Tuesday, July 3, 2012

Teenage Drunk Driving


Johnny,17, was at a party at the start of the summer and he wanted to celebrate. At this party they were serving alcoholic drinks. Johnny had 6 beers to drink. After some dancing, he decided to go home because he had a 2 AM curfew.

Johnny: I need to get home before 2am or my parents are going to be so mad!
Sam: You can’t drive home you had a lot to drink.
Johnny: It’s okay dude, I can handle it. My place is only a 15 minute drive away.
Sam: I really don’t think you should drive, you can’t even walk in a straight line.
Johnny: Dude, seriously relax, I will be fine
Sam: Alright, if you say so. Call me when you get home.
Johnny: Peace!

Did Sam handle the situation well? Since Johnny was intoxicated, Sam could have taken matters into his own hands and taken Johnny’s car keys away.

As Johnny was driving home, he saw sirens in his rear view mirror, it was the police. Johnny pulled over and waited for the police officer to approach his vehicle. Johnny was very afraid at this moment because he was worried about being charged with some form of drunk driving offence.

Officer: Can I see your license and registration please?
Johnny: Yes, you can.
Officer: You smell like alcohol. Have you been drinking tonight?
Johnny: I had a little bit to drink Officer.

The police asked him to submit to a breathalyzer sample. Not wanting to get in any more trouble, Johnny complied and blew into the breathalyzer. His blood alcohol content revealed that he had more than 80 mg of alcohol per 100 millilitres of blood. The officer arrested Johnny on the spot and he is now concerned about the legal ramifications of what he has done.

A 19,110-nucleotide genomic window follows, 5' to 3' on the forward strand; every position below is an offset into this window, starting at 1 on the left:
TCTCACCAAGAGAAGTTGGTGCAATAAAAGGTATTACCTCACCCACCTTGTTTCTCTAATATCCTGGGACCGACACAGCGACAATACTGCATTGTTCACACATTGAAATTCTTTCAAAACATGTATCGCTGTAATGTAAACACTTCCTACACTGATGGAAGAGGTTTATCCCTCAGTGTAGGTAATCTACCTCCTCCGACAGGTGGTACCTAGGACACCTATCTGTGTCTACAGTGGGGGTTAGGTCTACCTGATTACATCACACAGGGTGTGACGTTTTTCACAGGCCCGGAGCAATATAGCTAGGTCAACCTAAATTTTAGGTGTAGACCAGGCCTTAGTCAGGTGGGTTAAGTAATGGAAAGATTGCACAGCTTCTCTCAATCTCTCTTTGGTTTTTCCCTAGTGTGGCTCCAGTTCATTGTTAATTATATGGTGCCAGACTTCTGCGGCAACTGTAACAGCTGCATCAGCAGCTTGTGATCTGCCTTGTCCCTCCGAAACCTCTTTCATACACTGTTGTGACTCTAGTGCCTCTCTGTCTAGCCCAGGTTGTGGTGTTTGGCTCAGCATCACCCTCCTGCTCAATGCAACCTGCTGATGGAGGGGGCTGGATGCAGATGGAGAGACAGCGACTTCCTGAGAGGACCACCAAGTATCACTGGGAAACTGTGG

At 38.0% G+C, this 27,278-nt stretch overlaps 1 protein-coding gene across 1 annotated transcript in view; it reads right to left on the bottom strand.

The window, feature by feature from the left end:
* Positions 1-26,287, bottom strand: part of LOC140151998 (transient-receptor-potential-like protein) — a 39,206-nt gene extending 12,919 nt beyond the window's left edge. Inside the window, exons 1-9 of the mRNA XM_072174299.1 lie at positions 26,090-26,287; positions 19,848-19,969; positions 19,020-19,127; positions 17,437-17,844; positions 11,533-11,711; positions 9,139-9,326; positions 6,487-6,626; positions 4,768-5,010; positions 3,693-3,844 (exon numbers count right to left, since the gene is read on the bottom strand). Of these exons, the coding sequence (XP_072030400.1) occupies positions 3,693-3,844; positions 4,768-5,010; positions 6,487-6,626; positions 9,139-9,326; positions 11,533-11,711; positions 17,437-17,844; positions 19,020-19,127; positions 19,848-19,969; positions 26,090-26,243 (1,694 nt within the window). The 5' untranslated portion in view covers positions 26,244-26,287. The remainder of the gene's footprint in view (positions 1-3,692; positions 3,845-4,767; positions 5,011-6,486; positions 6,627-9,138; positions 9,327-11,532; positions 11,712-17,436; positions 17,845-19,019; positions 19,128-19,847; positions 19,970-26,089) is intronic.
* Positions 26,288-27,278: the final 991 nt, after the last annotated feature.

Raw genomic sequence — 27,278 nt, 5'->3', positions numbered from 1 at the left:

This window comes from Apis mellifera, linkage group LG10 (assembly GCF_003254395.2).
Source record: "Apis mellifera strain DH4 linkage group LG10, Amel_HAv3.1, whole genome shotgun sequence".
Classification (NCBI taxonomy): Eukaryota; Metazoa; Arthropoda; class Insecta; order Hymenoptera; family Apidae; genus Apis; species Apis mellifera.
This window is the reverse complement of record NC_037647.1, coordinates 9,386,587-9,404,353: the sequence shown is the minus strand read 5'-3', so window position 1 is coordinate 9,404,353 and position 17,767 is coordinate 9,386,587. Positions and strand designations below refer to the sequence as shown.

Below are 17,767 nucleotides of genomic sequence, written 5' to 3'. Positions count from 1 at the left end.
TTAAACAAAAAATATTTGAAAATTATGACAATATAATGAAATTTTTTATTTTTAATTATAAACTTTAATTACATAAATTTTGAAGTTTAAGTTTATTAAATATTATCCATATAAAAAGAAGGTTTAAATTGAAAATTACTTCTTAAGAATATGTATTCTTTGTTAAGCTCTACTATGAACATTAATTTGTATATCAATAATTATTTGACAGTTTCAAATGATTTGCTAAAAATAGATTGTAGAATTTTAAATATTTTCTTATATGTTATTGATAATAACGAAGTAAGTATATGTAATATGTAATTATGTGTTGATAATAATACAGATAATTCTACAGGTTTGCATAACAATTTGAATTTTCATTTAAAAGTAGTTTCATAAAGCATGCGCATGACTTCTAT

The Law: Impaired Driving and Driving with Blood Alcohol Over 0.08

There are a number of legal issues at work here. This blog post post focuses on drunk driving. Please read other JFCY posts on underage drinking; see also Concerts and Underage Drinking, and on what happens if you drive with alcohol in your system on a G2 license.

Across Canada, it is a criminal offence to operate a vehicle while impaired by alcohol or drugs and/or while having a blood alcohol content of 80 milligrams of alcohol in 100 millilitres of blood or more  (called “0.08”).

With high blood alcohol levels, adults and youths may be charged with impaired driving. Impaired driving, which means driving while your ability is affected by alcohol or drugs, is a crime under the Criminal Code of Canada under Section 253(1)(a). Driving with a blood alcohol content of 0.08 or more is also a crime under Section 253(1)(b). Your vehicle does not even have to be moving; you can be charged if you are impaired behind the wheel, even if you have not started to drive. If convicted or found guilty, you will be sentenced by a court.  

It is also a criminal offence to refuse to provide a breathalyzer sample without a reasonable excuse. Not knowing you have to provide a sample, or saying that a lawyer told you not to blow for a breathalyzer are NOT reasonable excuses. This is covered by Section 254 of the Criminal Code which also explains how the breathalyzer process works.

Since Johnny is a youth, between the ages of 12 and 17, the Youth Criminal Justice Act applies to him. As a result it is not possible to predict as clearly what sentence he could get if found guilty. However, this also changes the way the police officer must interact with Johnny. For example, s. 146 of the YCJA imposes a different standard for obtaining evidence, not binding youth to certain written and/or oral statements that were obtained when the youth didn’t have the opportunity to speak with a parent and/or alawyer.  Also, police must speak to youth using words that the youth is able to understand.  

Please note that there are additional penalties related to the Highway Traffic Act in Ontario that will apply. Please see the JFCY blog post on G2 license offences for more information.

Now although this scenario didn’t turn out fatal, it is very possible it may have. Johnny might have killed someone on his way home. This is one fatally which happened in Toronto recently. This was the end result...

The scenario and conclusion were written by PLE Team volunteer Diana Rozo (a York U student).  Legal info was written by JFCY summer law student Jeremy Ozier and reviewed by JFCY. 

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